Many people turn inward only after they’ve hit bottom and have lost everything. Not me.
Eleven years ago, before I began meditating, I had so many good things in my life. I had a master’s degree from an Ivy League college, a great job as a licensed clinical social worker and was celebrating one year of marriage to a wonderful man with whom I could travel the world.
But at that point in my life, I couldn’t say I was truly happy. I felt like my life lacked meaning. I felt empty inside, but I didn’t know why.
Meditation wasn’t immediately appealing to me even though others recommended it. My former boss, who had been meditating for 20 years, insisted I try it. He was the total opposite of what you might expect from a devotee — he was a stockbroker, had three kids and was always on the go. But I was skeptical and always found myself too busy to give it a chance.
Later on, my minister also suggested I try it. By then, I was willing, so I began my journey inward.
The First Breath
When I started, nothing happened right away. The thing I've learned about meditation is that it’s a skill that has to be built up — it comes with practice. But I wasn’t so sure about that at first.
I would sit quietly for a few minutes on my living-room sofa at 6 a.m. and listen to a body scan guided-relaxation CD. An audio guide seemed like a good first step. A voice walks you through the meditation session, helping to call your attention to how you're feeling in different parts of your body. This helped me feel more connected to my body, and I worked up to listening to it for 20 minutes a day. After about four months, I stopped listening to the CD. I was ready for the silence.
Meanwhile, I read books on meditation and looked into studies on people who have been doing it long-term, including research that found that as someone starts to meditate, the organization of their brain starts to change. For me, I found that as my mind began to quiet and de-clutter on the inside, I naturally wanted to clear up my outer world.
I found I was becoming more mindful of clutter in all parts of my life, from my thoughts to my relationships to the physical clutter in my home, except one — my money.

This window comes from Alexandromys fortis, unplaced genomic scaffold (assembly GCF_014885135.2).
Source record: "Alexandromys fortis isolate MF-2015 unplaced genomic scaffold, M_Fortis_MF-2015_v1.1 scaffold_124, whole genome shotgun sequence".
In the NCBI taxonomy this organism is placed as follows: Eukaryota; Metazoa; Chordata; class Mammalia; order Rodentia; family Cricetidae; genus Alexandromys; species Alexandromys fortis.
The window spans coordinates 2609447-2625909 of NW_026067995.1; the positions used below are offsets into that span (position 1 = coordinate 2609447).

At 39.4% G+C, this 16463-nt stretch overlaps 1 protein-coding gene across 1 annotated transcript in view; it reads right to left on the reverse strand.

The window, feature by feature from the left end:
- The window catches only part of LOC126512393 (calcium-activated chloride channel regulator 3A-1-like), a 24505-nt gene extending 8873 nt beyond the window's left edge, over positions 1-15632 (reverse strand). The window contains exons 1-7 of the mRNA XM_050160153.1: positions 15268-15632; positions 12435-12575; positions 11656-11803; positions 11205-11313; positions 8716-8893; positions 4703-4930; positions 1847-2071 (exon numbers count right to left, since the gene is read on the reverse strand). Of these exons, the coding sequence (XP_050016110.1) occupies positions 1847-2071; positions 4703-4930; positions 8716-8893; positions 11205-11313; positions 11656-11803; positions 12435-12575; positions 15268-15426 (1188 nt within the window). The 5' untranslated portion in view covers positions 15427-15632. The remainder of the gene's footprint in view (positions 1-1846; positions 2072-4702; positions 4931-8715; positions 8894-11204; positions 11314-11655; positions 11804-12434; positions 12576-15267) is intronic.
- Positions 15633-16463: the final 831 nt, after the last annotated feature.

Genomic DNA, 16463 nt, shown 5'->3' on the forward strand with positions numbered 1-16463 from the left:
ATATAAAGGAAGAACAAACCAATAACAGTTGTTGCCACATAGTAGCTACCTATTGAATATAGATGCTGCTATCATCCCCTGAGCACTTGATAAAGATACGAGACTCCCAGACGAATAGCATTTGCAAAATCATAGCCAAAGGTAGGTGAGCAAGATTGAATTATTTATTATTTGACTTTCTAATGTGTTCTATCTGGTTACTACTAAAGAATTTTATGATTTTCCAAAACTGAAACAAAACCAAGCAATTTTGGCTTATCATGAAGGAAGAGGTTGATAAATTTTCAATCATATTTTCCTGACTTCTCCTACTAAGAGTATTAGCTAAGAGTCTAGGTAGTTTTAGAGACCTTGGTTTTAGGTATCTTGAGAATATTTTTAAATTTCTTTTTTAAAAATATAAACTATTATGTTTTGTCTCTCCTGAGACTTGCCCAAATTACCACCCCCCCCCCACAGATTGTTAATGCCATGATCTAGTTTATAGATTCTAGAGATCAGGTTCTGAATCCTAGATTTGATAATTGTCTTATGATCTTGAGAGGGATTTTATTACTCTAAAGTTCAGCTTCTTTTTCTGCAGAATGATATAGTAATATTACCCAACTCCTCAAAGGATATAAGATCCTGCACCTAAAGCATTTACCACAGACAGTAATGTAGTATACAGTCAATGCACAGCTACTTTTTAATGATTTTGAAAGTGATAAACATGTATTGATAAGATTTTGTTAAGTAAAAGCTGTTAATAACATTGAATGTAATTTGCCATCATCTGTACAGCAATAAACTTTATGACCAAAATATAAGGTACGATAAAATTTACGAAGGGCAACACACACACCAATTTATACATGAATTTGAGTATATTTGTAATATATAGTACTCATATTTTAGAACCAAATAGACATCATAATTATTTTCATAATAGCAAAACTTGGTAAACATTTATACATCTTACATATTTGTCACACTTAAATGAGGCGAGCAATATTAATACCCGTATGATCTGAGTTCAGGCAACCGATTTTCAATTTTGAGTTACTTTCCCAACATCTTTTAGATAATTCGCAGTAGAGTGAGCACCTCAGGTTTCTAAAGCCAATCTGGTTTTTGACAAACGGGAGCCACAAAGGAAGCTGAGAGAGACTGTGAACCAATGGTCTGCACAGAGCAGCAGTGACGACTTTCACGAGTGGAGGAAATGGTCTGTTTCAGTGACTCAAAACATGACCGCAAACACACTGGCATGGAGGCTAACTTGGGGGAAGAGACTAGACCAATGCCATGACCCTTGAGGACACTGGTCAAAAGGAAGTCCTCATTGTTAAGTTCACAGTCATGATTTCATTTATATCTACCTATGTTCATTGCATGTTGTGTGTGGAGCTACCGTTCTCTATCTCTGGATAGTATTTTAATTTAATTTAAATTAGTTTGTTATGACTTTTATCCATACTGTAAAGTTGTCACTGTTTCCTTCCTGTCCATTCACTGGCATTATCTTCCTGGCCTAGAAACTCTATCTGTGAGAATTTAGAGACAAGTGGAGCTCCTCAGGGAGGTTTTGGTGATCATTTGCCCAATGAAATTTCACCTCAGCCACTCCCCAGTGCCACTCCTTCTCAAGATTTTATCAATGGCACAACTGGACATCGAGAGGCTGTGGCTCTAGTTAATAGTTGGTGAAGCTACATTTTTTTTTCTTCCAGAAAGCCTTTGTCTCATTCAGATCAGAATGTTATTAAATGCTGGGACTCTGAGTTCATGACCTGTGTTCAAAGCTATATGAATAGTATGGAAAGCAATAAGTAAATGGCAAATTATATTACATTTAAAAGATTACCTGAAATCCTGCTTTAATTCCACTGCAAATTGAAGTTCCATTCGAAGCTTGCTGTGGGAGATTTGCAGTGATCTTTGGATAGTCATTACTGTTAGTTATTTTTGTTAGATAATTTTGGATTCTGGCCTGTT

The reality of my situation became clear: I had been using money in an incorrect way, and it was affecting my marriage. While my husband and I had steady jobs with a combined salary in the low six figures, the fact was, we were living paycheck to paycheck.
A routine supermarket trip jolted me to reality. I had just finished ringing up $200 in groceries when I pulled out my debit card, only to learn that I didn’t have enough funds in our joint checking account to foot the bill. Instead, I stood mortified in the checkout line and called my husband to bail me out.
My husband and I weren’t on the same financial page. “We can have all the love in the world, but if you’re not a financial partner, it won’t work,” he had said before. And I knew he was right — devastating as it was to hear, I knew that discord around money can kill a marriage.
Gaining Financial Clarity
To finally become financially responsible, I joined a program to help me understand money-management basics.
I learned the basics of creating a budget, tracking my spending and living within my means. I stepped back to determine my wants versus my needs. I also learned how to build an emergency fund, and my husband and I started putting $400 a month into a basic savings plan.
We sold things we didn’t need. We started watching our food bills. We cut out extra snacks. I clipped coupons and we used the simple cash envelope system. Once the envelope was out of cash, the spending for that period of time stopped until we paid ourselves again, which we did every week.
Four years passed, and my husband and I accumulated $25,000 in emergency savings. Then, we had our first child, and everything got a whole lot more challenging.
Obstacles to Progress
As a new mom, I had to learn to adapt my meditation practice. Being up in the middle of the night every night with a newborn meant goodbye to 6 a.m. Zen time.
Then came the tough realization that I didn’t want to go back to work. Problems arose because my husband and I had never discussed what our working situations would be with kids in the picture.
This created tension in both our relationship and our budget. Our finances didn’t easily allow us to eliminate my salary while continuing to spend and save as much money as before. So we started dipping into our emergency fund to cover some expenses. On the bright side, because we had diligently saved $25,000 over the past four years, we didn’t go into debt.
I meditated throughout all these changes, which helped me stay flexible because I could respond to the transition instead of simply react as if it were out of my hands, which led me to embrace what came our way. A little more than a year ago, after our second child was about 18 months old, we decided to revisit our financial situation.
Because we’d depleted much of our emergency savings to help cover expenses for two young children, our new focus became rebuilding that cushion. We enrolled in a financial course together and learned how to create a budget for our family of four, and in the last six months we’ve stashed $2,000 in emergency savings while not accruing new credit card debt.
We continue to pay our bills every month and hope to boost our emergency and retirement contributions very soon. It helps that I am now working part-time as a social worker as well as a private yoga and meditation teacher. Meditation was such a powerful tool for me to open up and address the problems in my various relationships, so it’s rewarding to be able to help others do the same.